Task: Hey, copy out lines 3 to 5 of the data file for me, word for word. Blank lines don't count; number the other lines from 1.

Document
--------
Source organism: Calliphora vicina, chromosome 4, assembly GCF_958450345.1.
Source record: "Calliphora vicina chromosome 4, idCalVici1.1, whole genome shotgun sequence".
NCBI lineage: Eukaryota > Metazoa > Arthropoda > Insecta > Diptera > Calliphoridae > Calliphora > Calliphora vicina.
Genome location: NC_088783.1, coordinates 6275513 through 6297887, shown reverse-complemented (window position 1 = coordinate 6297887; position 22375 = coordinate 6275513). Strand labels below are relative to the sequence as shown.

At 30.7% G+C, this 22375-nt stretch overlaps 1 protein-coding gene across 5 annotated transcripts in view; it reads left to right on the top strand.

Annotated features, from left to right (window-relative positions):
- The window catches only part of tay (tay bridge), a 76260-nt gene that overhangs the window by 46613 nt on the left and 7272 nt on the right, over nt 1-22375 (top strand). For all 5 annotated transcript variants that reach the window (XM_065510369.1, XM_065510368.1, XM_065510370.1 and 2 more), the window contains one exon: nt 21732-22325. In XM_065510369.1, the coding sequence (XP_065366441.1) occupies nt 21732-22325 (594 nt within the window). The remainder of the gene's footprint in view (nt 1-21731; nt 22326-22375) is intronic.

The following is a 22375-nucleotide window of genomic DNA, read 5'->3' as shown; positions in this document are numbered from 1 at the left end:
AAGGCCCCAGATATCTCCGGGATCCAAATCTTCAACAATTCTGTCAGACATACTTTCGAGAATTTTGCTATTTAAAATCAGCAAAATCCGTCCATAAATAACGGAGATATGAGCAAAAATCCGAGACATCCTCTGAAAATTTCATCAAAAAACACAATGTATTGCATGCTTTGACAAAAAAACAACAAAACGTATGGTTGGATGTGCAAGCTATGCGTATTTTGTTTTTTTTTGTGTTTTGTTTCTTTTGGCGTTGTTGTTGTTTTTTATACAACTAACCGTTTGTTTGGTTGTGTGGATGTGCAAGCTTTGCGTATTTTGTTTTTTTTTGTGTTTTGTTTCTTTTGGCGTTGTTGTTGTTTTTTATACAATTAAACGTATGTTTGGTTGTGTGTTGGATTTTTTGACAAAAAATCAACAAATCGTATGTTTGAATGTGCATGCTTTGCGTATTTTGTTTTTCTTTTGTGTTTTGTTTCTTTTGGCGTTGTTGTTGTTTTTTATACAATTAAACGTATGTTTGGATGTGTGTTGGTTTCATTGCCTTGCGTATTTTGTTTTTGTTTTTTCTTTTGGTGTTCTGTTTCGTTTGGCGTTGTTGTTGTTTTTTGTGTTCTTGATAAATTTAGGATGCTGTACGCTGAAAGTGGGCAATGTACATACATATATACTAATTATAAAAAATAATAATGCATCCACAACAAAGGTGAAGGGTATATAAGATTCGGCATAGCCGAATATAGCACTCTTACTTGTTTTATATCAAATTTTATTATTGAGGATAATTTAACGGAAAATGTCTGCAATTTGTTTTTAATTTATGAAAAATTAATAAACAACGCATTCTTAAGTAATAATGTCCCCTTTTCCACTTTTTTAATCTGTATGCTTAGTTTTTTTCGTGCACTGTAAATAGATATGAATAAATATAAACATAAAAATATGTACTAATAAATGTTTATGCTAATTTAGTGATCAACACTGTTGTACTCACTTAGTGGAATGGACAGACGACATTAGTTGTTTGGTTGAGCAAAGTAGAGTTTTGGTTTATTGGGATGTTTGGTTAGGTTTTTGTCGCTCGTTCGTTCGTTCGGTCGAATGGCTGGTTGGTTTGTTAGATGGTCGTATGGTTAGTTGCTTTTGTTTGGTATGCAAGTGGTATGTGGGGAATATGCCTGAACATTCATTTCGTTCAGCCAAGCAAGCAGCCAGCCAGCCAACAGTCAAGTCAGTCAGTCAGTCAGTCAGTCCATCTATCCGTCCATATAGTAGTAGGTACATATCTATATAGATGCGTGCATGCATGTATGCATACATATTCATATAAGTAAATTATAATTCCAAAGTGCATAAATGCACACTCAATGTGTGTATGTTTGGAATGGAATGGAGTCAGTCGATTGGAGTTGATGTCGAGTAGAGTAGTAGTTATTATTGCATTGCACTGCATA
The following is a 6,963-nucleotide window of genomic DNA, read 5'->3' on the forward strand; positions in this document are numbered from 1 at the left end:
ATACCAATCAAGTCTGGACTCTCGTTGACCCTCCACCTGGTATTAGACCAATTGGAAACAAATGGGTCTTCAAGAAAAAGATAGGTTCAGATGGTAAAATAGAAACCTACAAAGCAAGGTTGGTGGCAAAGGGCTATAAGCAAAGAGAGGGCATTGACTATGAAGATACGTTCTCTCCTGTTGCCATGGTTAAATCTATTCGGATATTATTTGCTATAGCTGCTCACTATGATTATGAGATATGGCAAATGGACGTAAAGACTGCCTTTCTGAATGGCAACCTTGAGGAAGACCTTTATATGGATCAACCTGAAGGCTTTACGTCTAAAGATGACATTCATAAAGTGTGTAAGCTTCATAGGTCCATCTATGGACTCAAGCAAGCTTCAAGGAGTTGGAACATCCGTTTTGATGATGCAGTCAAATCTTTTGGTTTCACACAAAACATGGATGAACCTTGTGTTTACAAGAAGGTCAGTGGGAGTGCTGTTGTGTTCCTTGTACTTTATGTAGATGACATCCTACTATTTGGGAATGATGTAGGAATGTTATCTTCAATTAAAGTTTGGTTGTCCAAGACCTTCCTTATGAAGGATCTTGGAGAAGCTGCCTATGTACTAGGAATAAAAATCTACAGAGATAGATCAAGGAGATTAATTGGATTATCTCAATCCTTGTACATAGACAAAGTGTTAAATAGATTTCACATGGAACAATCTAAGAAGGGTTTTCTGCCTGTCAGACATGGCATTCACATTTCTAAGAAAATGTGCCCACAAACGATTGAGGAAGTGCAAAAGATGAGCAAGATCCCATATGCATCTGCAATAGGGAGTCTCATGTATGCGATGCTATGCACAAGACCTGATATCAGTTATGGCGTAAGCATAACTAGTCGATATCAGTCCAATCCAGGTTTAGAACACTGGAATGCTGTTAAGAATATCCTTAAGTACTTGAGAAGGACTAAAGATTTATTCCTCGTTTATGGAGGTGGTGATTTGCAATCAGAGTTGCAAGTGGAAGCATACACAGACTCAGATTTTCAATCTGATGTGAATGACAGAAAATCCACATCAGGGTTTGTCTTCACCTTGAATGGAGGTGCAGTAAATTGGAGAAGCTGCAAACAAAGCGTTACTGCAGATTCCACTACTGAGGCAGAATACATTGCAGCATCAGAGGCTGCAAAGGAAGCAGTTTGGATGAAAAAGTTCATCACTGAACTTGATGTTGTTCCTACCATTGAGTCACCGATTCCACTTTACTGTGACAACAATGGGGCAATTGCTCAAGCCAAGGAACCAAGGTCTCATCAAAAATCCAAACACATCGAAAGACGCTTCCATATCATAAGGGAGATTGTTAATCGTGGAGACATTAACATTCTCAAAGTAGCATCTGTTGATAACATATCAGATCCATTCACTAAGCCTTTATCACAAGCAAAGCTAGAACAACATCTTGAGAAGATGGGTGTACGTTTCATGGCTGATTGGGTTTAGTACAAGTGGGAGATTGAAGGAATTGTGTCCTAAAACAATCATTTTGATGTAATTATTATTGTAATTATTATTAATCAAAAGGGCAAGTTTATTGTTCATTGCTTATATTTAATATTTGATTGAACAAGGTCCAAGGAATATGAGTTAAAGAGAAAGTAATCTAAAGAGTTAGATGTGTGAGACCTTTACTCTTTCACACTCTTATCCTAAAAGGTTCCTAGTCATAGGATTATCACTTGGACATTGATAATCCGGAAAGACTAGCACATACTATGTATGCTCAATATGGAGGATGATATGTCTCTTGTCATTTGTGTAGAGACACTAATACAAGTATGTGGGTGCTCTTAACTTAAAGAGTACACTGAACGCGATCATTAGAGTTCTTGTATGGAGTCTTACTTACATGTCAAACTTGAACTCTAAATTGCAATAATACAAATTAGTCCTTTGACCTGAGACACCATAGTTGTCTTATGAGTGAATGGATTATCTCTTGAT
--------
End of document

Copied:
NCBI lineage: Eukaryota > Metazoa > Arthropoda > Insecta > Diptera > Calliphoridae > Calliphora > Calliphora vicina.
Genome location: NC_088783.1, coordinates 6275513 through 6297887, shown reverse-complemented (window position 1 = coordinate 6297887; position 22375 = coordinate 6275513). Strand labels below are relative to the sequence as shown.

At 30.7% G+C, this 22375-nt stretch overlaps 1 protein-coding gene across 5 annotated transcripts in view; it reads left to right on the top strand.